New Research Raises Concerns About IVF Baby Defects

By Patrick Goodenough | July 7, 2008 | 8:11 PM EDT

Pacific Rim Bureau ( - New research has raised fears of the safety of in-vitro fertilization (IVF) treatment, prompting pro-lifers to question both the wisdom and the morality of conceiving children unnaturally.

An Australian study has found that IVF babies are twice as likely to have birth defects as are babies conceived naturally.

Nine percent of hundreds of IVF children surveyed in the study had a major birth defect diagnosed by one year of age. The figure for children conceived through a more recently introduced form of assisted reproductive technology - intracytoplasmic sperm injection (ICSI) - was 8.6 percent.

By comparison, in naturally conceived infants the figure dropped to 4.2 percent.

The study was adjusted to take into account the fact IVF mothers are generally older than other mothers, something which in itself could increase the chances of birth defects such as Down's syndrome.

IVF babies have long been known to be more likely to be born prematurely, which in itself places babies at a slightly higher risk of developmental problems.

But the birth defects looked for in the Australian study included problems not explained by premature birth, including Down's syndrome, congenital heart problems, club foot and cleft lip and palate.

More than 5,000 children, conceived between 1994 and 1997, were surveyed in the study, which was published Thursday in the New England Journal of Medicine.

One of its authors, epidemiologist Dr. Carol Bower from the University of Western Australia, told Australian radio IVF children were also more likely to develop multiple disorders.

"The results also show that test-tube babies are twice as likely as those conceived naturally to suffer from genetic defects or problems with the heart, muscles or bones," she said.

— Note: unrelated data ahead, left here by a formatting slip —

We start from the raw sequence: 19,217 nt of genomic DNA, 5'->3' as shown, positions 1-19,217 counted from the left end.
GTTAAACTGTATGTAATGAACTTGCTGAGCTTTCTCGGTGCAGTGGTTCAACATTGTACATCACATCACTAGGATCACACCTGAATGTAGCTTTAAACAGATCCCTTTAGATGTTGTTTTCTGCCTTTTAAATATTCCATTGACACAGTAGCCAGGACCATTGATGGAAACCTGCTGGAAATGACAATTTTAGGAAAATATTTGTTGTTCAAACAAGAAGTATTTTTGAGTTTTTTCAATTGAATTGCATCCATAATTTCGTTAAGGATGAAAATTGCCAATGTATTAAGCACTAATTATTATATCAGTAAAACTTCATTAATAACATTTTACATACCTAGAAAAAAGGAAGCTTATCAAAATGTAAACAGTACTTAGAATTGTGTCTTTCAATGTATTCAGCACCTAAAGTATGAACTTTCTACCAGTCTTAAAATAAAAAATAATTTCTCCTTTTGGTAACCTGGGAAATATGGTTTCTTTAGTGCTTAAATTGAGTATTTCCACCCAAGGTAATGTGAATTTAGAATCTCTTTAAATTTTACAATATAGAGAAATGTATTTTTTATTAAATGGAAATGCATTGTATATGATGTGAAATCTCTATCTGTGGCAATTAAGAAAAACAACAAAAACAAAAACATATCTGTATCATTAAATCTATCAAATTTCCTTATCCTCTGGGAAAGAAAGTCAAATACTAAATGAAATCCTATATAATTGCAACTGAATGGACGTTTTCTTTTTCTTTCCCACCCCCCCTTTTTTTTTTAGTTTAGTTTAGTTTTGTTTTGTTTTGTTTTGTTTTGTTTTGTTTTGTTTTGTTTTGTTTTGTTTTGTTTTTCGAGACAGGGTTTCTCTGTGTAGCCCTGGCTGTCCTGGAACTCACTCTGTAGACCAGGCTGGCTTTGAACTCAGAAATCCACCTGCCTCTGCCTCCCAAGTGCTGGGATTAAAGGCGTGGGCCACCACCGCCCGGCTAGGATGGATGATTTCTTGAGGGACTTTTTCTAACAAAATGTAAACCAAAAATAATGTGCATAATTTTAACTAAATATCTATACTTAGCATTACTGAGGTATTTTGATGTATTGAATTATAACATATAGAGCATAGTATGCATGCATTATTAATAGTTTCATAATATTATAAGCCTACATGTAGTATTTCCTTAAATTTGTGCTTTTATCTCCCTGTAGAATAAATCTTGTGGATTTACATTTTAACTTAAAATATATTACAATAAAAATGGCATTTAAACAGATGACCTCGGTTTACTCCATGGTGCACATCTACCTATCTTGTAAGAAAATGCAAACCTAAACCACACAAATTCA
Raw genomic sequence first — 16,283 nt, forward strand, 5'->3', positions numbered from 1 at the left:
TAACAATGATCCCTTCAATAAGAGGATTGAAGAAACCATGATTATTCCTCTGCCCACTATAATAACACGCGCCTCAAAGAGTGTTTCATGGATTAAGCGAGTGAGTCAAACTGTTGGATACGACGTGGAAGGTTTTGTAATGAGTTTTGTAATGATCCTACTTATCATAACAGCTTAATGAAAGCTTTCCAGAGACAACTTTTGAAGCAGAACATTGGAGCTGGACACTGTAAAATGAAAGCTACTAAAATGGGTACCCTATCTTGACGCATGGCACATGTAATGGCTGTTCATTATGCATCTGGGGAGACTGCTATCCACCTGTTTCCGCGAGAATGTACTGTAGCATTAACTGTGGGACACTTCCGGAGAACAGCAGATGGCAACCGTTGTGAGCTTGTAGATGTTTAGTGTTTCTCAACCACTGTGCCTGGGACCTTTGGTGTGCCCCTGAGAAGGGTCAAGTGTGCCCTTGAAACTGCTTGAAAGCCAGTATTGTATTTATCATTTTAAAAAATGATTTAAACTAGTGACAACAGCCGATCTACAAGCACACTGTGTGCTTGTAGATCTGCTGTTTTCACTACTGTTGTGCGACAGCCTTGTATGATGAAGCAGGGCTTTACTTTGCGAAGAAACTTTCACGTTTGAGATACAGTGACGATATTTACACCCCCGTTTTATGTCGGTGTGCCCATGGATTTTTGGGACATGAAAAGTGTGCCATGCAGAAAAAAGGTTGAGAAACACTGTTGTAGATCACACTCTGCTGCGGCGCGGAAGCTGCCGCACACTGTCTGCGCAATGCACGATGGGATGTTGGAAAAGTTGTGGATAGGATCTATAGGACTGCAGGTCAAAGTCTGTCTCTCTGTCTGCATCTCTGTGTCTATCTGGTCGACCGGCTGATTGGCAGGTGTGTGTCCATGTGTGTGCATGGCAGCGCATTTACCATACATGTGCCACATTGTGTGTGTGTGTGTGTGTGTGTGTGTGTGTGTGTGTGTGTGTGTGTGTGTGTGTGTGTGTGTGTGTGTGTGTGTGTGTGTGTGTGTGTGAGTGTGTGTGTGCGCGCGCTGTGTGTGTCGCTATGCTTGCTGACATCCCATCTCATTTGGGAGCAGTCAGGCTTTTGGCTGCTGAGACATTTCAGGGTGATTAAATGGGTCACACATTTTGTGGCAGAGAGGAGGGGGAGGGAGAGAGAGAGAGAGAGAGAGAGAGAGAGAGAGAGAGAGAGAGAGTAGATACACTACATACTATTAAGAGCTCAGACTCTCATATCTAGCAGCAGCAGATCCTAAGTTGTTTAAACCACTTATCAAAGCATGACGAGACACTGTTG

Another of the authors, Dr. Jennifer Kurinczuk of the University of Leicester in the UK, was quoted as telling British media that it was possible genetic abnormalities in the parent -- which could be linked to the parent's own infertility -- were responsible for the defects.

But she said that the possibility that something in the IVF process itself was to blame could not be ruled out.

Another study published in the same medical journal Thursday found that of singleton (i.e. not twin) children born at 37 weeks of gestation or later, those conceived with assisted reproductive technology had a 2.6 times greater risk of low birth weight than others.

The study was carried out by researchers from the Division of Reproductive Health at the Centers for Disease Control and Prevention in Atlanta.

Wrong and unsafe

Couples struggling to have children naturally are increasingly turning to fertility treatment, especially IVF and ICSI.

In IVF, a woman is given medication to stimulate the development, growth, and maturation of eggs. These are then removed and fertilized with semen in a laboratory, often in a glass petri dish. Should embryos result, one or more are reimplanted in her womb.

With ICSI, a single sperm is injected directly into the egg.

Opponents of fertility treatment include those who disagree for religious reasons to the concept of assisting a process they believe should be natural.

Many pro-lifers are uncomfortable with the fact that embryos are created but not allowed to develop into babies. The destruction of embryos once they have been harvested for stem cells is another major current ethical concern.

The American Life League, the largest pro-life educational organization in the U.S., is firmly opposed to IVF.

"We should not allow scientists to play God by creating human beings in a laboratory," ALL spokesman Erik Whittington said in response to queries early Friday. Not only was it morally wrong, he said, but "as this study shows, its unsafe."

"Children are a gift from God, not things that adults feel that have a right to own. Children have the right to be conceived in the proper place - by two adults fully committed to each other and the children they may conceive. We should not make babies to be conceived in the chill and unloving atmosphere of a laboratory."

Whittington pointed to figures showing that for each baby born from the IVF procedure "four to nine of her brothers and sisters die."

"This should be enough to cause an uproar in the pro-life community. Now knowing that each person born from the IVF procedure has a higher chance of major birth defects or other problems, the pro-life community has an obligation to the babies to stand up and say 'no more' to IVF."

Couples unable to conceive a child should consider adopting, Whittington urged.

"There are thousands of babies that need homes now. Why create babies in labs knowing that many will die? Why create babies in labs knowing that the petri dish may cause your child great harm?"

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Patrick Goodenough
Patrick Goodenough
Spencer Journalism Fellow